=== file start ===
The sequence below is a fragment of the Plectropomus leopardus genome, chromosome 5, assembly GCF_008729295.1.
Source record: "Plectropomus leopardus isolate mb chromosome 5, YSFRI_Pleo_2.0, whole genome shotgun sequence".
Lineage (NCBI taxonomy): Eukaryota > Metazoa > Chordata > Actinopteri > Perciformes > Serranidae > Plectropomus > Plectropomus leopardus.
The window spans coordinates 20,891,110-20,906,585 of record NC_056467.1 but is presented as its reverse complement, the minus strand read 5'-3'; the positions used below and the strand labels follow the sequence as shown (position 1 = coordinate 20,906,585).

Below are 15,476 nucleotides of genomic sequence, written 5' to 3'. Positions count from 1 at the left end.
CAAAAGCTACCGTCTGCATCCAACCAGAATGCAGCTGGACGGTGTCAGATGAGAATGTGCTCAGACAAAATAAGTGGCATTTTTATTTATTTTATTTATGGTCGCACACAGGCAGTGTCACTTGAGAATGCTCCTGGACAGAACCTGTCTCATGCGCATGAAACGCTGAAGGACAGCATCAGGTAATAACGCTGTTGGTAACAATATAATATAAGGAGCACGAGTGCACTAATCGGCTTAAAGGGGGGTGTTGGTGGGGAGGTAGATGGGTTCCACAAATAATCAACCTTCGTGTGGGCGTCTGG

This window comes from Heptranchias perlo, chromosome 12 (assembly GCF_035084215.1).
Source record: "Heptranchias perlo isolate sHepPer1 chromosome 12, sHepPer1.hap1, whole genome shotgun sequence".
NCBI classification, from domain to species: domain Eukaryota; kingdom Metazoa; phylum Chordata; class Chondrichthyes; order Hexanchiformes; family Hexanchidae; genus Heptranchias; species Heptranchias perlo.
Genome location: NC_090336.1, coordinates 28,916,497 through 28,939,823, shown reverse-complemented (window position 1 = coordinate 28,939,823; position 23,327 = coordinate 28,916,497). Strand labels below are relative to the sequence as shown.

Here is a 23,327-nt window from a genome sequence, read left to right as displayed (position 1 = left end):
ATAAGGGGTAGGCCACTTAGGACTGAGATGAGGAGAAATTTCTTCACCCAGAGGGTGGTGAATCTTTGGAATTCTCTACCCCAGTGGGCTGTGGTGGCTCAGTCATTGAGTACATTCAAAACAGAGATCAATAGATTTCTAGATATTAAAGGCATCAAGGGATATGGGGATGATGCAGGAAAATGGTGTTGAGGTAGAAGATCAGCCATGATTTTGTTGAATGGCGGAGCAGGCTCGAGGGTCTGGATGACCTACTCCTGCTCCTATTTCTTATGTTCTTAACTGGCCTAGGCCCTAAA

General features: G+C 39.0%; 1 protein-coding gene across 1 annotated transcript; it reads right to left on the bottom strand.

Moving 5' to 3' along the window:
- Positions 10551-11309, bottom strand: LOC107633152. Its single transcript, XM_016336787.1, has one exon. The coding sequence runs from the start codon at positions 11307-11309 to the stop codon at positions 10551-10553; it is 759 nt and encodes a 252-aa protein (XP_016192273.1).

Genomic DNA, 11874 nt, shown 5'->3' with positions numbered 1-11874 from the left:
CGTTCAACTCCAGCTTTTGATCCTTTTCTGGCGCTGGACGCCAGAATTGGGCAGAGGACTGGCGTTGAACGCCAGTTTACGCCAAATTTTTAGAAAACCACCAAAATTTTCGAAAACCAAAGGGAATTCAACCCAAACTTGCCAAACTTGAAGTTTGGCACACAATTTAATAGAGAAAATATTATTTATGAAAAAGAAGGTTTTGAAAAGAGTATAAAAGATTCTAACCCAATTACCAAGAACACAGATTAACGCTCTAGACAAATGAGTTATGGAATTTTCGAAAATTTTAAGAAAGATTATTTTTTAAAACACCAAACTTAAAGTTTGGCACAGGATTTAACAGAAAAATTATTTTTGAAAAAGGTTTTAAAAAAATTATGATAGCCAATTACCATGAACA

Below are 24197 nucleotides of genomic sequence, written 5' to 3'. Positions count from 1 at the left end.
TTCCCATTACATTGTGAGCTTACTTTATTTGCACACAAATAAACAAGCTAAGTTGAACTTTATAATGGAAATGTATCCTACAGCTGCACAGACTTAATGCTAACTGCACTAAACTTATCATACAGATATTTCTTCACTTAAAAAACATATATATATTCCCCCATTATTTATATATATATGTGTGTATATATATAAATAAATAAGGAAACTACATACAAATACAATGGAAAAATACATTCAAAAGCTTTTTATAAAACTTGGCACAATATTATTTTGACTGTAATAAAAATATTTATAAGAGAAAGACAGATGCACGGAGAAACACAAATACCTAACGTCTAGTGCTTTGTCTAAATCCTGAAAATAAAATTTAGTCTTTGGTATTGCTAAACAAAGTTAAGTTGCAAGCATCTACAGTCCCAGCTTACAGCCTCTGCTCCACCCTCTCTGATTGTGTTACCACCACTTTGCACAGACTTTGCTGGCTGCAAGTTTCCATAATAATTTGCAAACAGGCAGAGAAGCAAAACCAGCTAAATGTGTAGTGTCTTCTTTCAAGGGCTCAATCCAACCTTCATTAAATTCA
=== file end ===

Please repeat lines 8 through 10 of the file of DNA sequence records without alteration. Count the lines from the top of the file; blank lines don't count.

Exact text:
Source record: "Heptranchias perlo isolate sHepPer1 chromosome 12, sHepPer1.hap1, whole genome shotgun sequence".
NCBI classification, from domain to species: domain Eukaryota; kingdom Metazoa; phylum Chordata; class Chondrichthyes; order Hexanchiformes; family Hexanchidae; genus Heptranchias; species Heptranchias perlo.
Genome location: NC_090336.1, coordinates 28,916,497 through 28,939,823, shown reverse-complemented (window position 1 = coordinate 28,939,823; position 23,327 = coordinate 28,916,497). Strand labels below are relative to the sequence as shown.